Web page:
In the final stage of the dependence, depletion of the adaptive capabilities of the organism, due to the hypotrophy of the endocrine system, the receptors of the body’s protective systems indicate possible PAS overdose. This leads to a parallel decrease in the dose of PAS that a person is able to adapt to, the effect of PAS turns out to be sub-extreme again, and pathology is not observed either (Figure 1).

Pathology in PAS dependence is an accompanying phenomenon.

The explanation of the increased tolerance by means of the adaptive hypertrophy of the endocrine system does not contradict the development of biochemical theories of the euphoria etiology and explains the internal mechanism of clinical manifestations in PAS dependence.

Under alcohol exposure, when abuse with adaptive, qualitative, or quantitative changes in the mechanisms res-ponsible for the euphoria is required to achieve euphoria and acquire dependence, the accompanying increase intolerance can be explained by the endocrine system hypertrophy.

The VNS activity and productivity of the hypertrophying endocrine system in the first stage of alcohol dependence explain maintaining the body tone during the week intervals of sobriety, in the absence of alcohol stimulation.

Compensatory stress of VNS and sufficient production of neurotransmitters or residual neurotransmitter excess, explain adrenergic tension and expressed vegetative disorders in the alcohol withdrawal syndrome.

The activity of the sympathetic part of VNS against the background of the gradual exhaustion of the parasympathetic department (the adrenergic system is more stable in ontogenesis, too) also explains the qualitative change (according to narcotism age) of the sedative PAS (hypnotics, alcohol, opiates) effect on the body, transformation of their initial sedative action into a stimulating one.

The hypertrophy of the endocrine system due to prior narcotization (and hence an increase in overall resistance) explains the rapid development of alcohol dependence in former opium addicts in alcoholization: rapid increase in alcohol tolerance, the rapid formation of alcohol abstinence syndrome, the development of binge drinking (to develop alcoholism in former drug addicts, it is sufficient to develop only a specific tissue adaptation to alcohol).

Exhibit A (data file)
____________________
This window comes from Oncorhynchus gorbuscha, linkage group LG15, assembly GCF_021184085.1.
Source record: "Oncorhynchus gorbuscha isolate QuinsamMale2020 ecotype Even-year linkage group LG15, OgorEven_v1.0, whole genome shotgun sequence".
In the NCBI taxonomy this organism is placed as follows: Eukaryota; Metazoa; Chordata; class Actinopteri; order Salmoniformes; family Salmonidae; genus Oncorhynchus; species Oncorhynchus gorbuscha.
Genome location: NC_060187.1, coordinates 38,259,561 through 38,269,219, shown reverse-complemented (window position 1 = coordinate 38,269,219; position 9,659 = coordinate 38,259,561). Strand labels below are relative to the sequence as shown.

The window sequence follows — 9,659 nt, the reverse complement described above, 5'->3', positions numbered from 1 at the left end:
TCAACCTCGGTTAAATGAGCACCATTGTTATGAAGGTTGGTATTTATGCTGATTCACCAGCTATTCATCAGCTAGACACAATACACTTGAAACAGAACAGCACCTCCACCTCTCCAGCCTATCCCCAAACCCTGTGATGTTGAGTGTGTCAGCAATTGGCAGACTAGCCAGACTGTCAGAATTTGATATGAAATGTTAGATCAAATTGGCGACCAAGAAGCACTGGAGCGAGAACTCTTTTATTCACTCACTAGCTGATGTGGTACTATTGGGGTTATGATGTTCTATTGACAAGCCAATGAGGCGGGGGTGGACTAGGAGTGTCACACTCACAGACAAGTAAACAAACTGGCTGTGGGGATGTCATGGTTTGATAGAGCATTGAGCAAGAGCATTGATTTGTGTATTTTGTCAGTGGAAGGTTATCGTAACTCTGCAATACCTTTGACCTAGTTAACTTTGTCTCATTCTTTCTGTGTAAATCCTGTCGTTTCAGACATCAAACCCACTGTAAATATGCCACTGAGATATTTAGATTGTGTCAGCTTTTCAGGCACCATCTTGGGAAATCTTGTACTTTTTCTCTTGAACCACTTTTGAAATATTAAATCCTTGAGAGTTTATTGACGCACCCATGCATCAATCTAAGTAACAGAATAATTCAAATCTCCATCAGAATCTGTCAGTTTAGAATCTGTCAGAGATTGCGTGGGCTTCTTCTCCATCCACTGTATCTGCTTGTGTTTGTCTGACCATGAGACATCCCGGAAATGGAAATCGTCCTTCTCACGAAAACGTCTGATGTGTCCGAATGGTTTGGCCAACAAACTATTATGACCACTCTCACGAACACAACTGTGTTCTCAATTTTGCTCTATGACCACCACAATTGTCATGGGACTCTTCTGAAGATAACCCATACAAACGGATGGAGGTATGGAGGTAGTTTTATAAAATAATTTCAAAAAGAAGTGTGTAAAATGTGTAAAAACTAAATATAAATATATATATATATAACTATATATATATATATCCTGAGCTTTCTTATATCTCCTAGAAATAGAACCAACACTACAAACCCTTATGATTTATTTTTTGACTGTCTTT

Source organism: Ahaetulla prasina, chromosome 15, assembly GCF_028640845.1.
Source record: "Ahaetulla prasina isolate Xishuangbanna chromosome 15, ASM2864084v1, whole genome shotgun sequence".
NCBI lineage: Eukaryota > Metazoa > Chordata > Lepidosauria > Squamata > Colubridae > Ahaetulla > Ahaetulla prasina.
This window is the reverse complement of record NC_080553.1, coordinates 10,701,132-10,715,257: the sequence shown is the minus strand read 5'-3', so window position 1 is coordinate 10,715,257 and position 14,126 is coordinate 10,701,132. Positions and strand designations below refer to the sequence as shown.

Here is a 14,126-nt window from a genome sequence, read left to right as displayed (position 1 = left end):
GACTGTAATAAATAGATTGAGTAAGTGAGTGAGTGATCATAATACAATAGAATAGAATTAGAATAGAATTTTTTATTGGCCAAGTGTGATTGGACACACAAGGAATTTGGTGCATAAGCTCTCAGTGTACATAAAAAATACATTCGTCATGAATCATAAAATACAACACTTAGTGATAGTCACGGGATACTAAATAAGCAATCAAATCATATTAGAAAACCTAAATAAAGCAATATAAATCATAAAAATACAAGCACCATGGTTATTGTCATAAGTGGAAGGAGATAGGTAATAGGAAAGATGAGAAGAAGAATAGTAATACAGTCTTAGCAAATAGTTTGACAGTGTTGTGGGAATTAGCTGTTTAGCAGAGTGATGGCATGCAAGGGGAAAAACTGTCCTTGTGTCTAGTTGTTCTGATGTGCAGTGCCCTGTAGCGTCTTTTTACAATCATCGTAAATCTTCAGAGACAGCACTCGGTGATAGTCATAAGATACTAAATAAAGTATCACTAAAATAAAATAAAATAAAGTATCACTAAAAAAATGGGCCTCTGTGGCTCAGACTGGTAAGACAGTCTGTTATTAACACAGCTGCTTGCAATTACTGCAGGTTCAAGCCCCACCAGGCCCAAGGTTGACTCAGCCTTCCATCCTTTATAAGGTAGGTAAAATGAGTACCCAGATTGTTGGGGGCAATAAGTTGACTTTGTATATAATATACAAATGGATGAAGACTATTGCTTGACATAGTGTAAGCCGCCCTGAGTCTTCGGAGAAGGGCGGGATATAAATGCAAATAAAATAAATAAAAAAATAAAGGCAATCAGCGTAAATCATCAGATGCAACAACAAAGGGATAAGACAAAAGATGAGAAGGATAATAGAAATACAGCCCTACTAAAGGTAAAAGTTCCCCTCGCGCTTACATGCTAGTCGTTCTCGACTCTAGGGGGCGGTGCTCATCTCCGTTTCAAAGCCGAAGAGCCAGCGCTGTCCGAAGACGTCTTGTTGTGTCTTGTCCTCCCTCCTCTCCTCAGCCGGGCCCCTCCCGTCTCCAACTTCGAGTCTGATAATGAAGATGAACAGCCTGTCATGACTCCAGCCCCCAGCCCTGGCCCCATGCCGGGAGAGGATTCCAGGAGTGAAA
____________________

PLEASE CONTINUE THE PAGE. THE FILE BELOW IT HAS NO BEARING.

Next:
Stimulation of the hypertrophic endocrine system and increase in the overall resistance of the organism explain the fact that many stimulants (caffeine), eliminating some effects of ethanol, however, do not change its pharmacokinetics, but prolong its intoxicating effect.

Initially, the psychomotor agitation in PAS-dependent people getting narcosis can be based on the excitement of the active, sympathetic department of VNS.

As the PAS dependence develops, due to the mechanism of “advanced excitation”, contributing to adaptive activity-hyper functionality of the sympathetic VNS, the hypertrophy and hyper-productivity of the endocrine system lead to the fact that the role of the entire neuroendocrine system as a functional mechanism of protection and adaptation increases and becomes the leading one.

1. Under regular sub-extreme exposure of the organism to a psychoactive substance, the mechanism of “advanced excitation” allows maintaining the activity of the sympathetic VNS, leading to hypertrophy of the adrenal cortex.

2. Under regular sub-extreme exposure to a psychoactive substance, adaptive maintenance of sympathetic VNS activity and adaptive hypertrophic changes in the endocrine system lead to an increase in the tolerance of the body.

3. In psychoactive substances dependence, due to the adaptive activity of the sympathetic VNS, adaptive hypertrophy and hyper-productivity of the endocrine system, potentially extreme doses have a nonpathogenic sub-extreme effect on the human organism.

4. Dependence of the body on psychoactive substances due to the increased tolerance of the organism and the transformation of the effect of potentially extreme doses into the sub-extreme effect is the adaptation process.

Recommendation: It is necessary to validate the dependence of the body on psychoactive substances not as a disease, but as a state of progredient adaptation.